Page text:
MY MOTHER: It was my mother who experienced the difficulties that one generation must absorb in the struggle of living between two worlds. Born in 1905 had to integrate the Italian and American part of her identity. She learned one language at home and another at school, but to her credit, she did complete High School. She struggled with two very different sets of values. As a result, she was determined to make her children Americans. My mother's goal was to leave the ways of the old world behind. However, her actions taught me all of the old world values: most important, being respectful and hard work. These were the cornerstones of the Italian ethic in America. Fortunately, unlike some of her Italian Americans friends she also pushed us to do well in school.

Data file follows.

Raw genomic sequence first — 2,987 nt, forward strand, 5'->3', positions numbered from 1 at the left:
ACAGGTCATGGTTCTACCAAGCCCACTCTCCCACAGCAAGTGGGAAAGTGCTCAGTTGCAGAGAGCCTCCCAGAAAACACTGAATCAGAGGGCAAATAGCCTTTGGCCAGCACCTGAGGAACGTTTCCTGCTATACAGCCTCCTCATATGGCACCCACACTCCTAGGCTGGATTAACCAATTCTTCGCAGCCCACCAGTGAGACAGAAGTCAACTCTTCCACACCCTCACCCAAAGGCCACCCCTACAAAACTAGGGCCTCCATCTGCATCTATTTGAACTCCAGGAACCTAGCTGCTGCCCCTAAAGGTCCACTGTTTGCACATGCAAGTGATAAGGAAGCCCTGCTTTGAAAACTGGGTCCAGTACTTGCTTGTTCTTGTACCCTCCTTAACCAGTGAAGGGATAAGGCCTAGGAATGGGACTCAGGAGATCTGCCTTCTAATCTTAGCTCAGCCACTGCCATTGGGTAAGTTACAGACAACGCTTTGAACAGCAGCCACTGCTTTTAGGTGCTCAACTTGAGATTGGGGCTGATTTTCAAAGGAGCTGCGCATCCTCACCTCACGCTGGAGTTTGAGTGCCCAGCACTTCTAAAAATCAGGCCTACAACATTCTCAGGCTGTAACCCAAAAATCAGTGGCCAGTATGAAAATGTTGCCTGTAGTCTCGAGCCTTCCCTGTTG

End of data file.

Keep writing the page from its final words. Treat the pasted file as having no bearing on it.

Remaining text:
How do you see the future of the Italian American women

Italian American Women have broken many barriers for women in the United States. It was an Italian American woman who became the first woman Governor in the US - Ella Grasso; the first woman to run for national office was Gerry Ferraro; the First woman airline pilot - Bonnie Tiberzi; the first woman Speaker of the House of Representatives - Nancy Pelosi; the first US Saint - Mother Cabrini. Janet Napolitano was first woman in Homeland security, the first national president of the powerful women's organization NOW – Ellie Cutri Smeal. Italian American women have surely been trailblazers in our country.

It's difficult to predict the future because we are intermarrying at great rate. I know we have and will hold on to our delicious Italian Cuisine. The National Organization of Italian American Woman will work to see that future generations will not forget our history, our culture, our values and our language.